bibhashdash says...

To those criticising the reporter,
I am afraid, it is completely correct to highlight the fact that journalists are being charged for entry to sporting events. As Ned says, journalists provide publicity at no extra cost to the club.
Another reason that free entry for the press is a good thing is down to a simple business model. The very fact that you can read Ned's comment piece (or any other news story on this website) means somewhere inside the Advertiser's finance department, there have been subsidies made. Costs have been kept down so that you can buy a newspaper, any newspaper, at 1pound or 1.20 or 20p even. If every sporting organisation started charging journalists for entry, it will be very difficult for newspapers to keep costs down. in the end, it is you the customer who will, quite literally, pay for it.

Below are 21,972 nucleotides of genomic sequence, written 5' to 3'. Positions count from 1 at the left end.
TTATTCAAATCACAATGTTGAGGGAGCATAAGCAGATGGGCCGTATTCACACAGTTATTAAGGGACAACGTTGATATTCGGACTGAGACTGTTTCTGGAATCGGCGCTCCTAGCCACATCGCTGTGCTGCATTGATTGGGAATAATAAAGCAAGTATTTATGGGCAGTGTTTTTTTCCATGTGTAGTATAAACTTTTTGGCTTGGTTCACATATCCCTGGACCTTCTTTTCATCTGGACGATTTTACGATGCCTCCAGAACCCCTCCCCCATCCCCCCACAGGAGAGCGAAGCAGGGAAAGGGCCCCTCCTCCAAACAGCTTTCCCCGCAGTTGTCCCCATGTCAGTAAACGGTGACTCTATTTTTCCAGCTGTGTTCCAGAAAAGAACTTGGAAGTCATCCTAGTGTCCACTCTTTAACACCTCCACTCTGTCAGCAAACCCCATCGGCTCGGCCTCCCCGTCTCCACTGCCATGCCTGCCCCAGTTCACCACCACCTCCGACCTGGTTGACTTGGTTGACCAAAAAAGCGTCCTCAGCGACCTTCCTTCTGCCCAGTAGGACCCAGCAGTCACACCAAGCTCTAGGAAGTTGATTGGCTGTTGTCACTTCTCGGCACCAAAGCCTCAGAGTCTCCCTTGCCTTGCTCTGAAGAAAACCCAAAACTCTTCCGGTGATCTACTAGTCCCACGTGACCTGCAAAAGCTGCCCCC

It costs nearly 50 times to make a single newspaper as it does to buy one. Newspapers run on a 30-70 rule. 30% stories, 70% ads. if all journalists start getting charged for entry, again, higher costs, and papers will be forced to include more ads, and you get less value for your 1.20 (etc).
I am a journalist myself, but that's not why i'm coming out in support of Ned and his colleagues. I support because i do not want to be charged for browsing the plethora of sports news websites that provide exceptional multimedia content for free, for eg, the BBC. I support because i want to be able to buy the Telegraph (or indeed the Advertiser) the next day without paying through the nose for it.